From NKAA, Notable Kentucky African Americans Database (main entry)

Brock, Richard

(born: 1824  -  died: 1906) 

Richard Brock, born a slave in Kentucky, was given as a wedding present to the daughter of his master. The daughter moved to Houston, Texas, and brought Brock with her. Brock gained his freedom and became a leader in the Houston community: he owned a blacksmith business and became a land owner, he helped found two churches, and had part ownership of the Olivewood Cemetery. The cemetery was the first for African Americans within the Houston city limits. In 1870, Brock became the first African American Aldermen in the Houston city government. Brock is listed as a mulatto in the 1870 U.S. Federal Census, and he and his wife Eliza (b.1837 in Alabama) were the parents of five children. They would have five more children. Richard Brock was co-founder of the first masonic lodge in Houston for African Americans and he helped found Emancipation Park. In 1900, Richard Brock was a widow living with three of his daughters and two grandchildren. The Richard Brock Elementary School in downtown Houston is named in his honor. For more see "Exhibit honors former slaves who emerged as pathfinders,"Houston Chronicle, 02/08/1987, Lifestyle section, p. 1.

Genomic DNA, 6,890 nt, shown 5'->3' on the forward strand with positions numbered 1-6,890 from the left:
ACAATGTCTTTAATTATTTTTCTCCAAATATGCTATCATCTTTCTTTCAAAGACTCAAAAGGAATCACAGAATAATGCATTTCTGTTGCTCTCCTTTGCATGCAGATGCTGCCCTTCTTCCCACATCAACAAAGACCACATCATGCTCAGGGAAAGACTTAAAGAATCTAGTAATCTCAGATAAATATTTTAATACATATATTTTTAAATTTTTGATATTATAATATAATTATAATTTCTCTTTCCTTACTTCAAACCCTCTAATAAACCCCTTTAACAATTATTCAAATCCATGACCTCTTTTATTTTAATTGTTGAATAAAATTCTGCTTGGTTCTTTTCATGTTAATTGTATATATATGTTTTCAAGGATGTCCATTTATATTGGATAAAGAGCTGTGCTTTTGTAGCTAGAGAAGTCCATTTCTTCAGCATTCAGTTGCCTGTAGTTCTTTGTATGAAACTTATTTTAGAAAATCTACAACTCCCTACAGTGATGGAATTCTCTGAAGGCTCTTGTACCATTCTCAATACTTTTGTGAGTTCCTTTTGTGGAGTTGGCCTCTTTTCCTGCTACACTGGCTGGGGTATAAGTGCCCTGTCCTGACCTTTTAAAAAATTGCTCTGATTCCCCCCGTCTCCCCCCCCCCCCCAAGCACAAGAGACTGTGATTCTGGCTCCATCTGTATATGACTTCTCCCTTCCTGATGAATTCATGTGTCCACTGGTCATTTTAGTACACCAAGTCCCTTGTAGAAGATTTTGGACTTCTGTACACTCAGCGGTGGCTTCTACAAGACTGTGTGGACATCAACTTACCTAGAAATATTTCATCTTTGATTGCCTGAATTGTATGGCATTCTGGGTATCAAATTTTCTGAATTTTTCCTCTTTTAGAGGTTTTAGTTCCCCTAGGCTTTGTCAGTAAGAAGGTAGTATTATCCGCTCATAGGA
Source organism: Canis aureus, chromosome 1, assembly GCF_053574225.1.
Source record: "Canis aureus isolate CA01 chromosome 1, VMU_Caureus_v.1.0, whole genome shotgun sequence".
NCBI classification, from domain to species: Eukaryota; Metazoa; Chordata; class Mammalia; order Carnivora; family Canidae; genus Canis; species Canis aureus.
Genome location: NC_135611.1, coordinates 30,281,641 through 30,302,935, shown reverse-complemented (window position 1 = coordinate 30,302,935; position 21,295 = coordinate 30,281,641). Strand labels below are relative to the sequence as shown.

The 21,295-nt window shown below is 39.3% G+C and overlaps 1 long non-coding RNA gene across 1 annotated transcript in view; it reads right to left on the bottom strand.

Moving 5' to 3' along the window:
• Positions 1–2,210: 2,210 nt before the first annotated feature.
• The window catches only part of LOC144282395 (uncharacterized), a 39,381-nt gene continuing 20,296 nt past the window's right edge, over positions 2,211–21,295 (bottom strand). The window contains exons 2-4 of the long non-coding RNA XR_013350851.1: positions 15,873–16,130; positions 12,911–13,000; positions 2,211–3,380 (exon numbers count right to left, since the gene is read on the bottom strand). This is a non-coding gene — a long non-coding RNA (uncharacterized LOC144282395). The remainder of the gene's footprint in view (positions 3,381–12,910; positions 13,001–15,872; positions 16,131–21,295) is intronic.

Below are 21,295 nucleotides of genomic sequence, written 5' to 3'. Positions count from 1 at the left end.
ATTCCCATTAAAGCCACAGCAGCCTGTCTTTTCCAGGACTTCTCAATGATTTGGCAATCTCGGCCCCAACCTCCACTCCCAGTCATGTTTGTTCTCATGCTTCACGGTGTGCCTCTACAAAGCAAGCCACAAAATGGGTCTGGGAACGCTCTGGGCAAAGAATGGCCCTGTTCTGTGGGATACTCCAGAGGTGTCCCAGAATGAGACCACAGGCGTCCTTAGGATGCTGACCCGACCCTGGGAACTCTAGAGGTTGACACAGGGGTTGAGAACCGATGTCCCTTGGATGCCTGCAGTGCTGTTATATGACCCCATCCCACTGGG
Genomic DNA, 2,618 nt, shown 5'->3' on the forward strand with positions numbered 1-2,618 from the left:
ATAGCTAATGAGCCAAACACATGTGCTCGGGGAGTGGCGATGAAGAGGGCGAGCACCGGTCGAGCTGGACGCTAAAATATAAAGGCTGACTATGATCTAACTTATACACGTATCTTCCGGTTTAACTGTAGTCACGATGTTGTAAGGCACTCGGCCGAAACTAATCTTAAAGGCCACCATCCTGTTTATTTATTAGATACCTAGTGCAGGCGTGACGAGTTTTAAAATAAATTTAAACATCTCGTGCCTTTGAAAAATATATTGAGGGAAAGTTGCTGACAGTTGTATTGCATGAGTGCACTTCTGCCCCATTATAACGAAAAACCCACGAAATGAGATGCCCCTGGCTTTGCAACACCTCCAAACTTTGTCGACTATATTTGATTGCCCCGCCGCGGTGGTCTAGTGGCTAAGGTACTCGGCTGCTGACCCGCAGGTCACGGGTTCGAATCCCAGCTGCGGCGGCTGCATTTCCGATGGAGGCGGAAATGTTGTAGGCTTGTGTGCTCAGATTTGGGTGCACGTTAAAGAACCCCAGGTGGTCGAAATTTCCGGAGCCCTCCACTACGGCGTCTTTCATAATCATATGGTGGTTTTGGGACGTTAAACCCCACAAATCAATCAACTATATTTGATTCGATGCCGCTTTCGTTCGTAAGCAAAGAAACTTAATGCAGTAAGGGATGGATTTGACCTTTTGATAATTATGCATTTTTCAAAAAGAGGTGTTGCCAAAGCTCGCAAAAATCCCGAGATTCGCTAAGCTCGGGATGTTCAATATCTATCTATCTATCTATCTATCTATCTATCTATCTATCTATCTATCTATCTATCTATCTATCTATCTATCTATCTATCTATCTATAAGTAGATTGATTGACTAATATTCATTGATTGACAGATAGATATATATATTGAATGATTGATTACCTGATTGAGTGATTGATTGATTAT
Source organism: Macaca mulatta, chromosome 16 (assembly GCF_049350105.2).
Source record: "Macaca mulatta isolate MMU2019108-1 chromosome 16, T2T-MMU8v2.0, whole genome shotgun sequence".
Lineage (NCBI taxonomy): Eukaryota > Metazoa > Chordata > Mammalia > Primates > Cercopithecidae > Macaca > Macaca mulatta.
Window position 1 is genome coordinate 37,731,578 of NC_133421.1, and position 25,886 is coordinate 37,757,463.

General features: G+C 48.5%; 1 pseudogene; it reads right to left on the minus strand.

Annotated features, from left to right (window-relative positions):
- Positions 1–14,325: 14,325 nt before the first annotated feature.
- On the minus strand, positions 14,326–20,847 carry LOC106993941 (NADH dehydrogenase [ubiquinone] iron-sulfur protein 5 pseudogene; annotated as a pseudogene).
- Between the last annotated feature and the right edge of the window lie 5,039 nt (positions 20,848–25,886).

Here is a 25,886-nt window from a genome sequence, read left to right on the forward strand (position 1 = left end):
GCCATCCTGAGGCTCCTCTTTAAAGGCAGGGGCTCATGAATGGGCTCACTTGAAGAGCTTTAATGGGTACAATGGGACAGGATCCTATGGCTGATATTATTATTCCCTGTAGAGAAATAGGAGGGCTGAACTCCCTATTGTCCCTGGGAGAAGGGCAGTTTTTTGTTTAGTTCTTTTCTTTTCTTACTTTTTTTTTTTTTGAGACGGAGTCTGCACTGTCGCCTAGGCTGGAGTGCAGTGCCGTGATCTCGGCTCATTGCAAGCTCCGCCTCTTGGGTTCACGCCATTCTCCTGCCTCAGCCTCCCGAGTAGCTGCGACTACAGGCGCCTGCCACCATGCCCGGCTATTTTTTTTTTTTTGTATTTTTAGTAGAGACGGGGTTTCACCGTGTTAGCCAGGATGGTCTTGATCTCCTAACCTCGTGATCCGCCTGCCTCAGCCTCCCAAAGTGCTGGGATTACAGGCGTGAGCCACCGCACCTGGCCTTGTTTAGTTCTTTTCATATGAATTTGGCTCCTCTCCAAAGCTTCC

Outside Kentucky Place Name


Cited in this Entry

NKAA Source: Houston chronicle (newspaper)

Cite This NKAA Entry:

“Brock, Richard,” Notable Kentucky African Americans Database, accessed June 20, 2021,

Last modified: 2020-04-13 17:06:59